PETERSBURG, Alaska (AP) — When U.S. Sen. Mark Begich and his Republican challenger, Dan Sullivan, greet cheering supporters in downtown Anchorage on Election Night, their thoughts may turn to days of boots-on-the-ground campaigning in more unforgiving and far-flung parts of this remote and rugged state.
Many observers believe the race between Begich and Sullivan, which could decide control of the U.S. Senate, may have been decided weeks or months ago when the candidates campaigned in bush communities well off Alaska's limited road system, places like the nation's northernmost town of Barrow, the quaint fishing village of Petersburg, or the tundra community of Bethel in the southwest part of the state.
Both candidates made early October campaign stops in Petersburg, a town of 3,000 on Alaska's Inside Passage that was settled by Norwegian fishermen in an area long used by Tlingit natives for hunting and fishing.
The town, like many in Alaska — a state twice the size of Texas — is only reachable by ferry or plane.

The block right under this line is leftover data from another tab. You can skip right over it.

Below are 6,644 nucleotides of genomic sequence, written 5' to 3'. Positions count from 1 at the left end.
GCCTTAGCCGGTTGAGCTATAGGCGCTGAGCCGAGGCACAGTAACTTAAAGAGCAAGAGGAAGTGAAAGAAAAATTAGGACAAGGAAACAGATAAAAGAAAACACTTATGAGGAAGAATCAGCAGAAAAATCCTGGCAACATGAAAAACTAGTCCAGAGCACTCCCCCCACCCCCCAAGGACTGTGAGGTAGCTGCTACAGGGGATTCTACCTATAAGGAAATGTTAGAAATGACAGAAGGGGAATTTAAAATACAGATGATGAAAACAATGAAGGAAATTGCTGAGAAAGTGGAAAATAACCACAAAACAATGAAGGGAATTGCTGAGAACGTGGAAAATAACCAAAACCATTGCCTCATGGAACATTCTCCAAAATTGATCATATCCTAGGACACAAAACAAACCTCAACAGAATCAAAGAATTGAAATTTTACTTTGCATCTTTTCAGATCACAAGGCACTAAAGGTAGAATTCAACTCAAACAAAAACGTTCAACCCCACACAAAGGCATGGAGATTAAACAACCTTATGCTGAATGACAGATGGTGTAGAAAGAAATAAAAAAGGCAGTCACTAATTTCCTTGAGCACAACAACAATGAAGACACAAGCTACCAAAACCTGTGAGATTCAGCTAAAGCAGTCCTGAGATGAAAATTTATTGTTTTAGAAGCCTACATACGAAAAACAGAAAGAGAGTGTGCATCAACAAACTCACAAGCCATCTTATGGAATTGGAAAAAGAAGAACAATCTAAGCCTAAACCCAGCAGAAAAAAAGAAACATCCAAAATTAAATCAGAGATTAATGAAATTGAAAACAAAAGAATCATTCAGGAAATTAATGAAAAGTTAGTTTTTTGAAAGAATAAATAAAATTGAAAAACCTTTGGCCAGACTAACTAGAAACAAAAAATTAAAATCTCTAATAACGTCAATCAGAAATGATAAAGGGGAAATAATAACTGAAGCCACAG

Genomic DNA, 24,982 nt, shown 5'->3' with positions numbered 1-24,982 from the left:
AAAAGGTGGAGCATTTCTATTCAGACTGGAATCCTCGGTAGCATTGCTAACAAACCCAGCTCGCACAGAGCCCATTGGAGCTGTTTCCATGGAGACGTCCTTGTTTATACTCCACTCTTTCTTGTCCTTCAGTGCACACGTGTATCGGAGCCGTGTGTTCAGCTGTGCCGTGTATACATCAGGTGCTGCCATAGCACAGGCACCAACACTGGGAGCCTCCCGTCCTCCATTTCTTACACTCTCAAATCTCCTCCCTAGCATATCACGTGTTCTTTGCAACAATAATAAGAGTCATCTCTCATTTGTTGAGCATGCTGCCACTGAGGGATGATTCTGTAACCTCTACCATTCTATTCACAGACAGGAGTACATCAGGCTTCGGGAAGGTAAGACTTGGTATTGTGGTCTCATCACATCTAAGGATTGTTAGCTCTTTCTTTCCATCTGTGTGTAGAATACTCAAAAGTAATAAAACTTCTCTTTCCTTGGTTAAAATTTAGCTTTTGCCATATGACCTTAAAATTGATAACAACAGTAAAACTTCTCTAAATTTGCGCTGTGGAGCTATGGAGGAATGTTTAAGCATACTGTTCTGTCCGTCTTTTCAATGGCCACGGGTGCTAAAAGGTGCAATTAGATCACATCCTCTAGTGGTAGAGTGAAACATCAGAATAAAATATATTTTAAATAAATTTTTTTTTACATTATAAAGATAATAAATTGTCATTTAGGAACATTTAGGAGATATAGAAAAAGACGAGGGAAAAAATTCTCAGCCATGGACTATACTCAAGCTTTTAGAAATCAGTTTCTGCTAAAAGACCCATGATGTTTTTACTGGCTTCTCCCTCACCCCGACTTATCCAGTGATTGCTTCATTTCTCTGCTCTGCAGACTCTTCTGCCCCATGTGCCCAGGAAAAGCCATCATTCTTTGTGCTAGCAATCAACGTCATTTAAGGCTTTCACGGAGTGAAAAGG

Officially, Sullivan and Begich came to the town to speak to the annual Grand Camp gathering of the Alaska Native Brotherhood and Alaska Native Sisterhood, but they also took time to meet voters at a coffee shop, the Elks Lodge, a cancer-awareness run and a bar near the harbor to play pool.
"This election, the whole country is watching, because what happens in the Senate election in Alaska is likely going to determine the direction of the county," Sullivan told supporters gathered at the coffee shop the morning before he got on a plane to fly more than 1,000 miles north from Petersburg to Barrow.
Begich, a Democrat seeking his second term, stressed why he spends time in Petersburg and other remote towns.
"The rural communities are very important, because lots of times I think candidates ignore them," Begich said before going to bed around midnight after a full day of campaigning in Petersburg. "People want to touch and feel your campaign and who you are."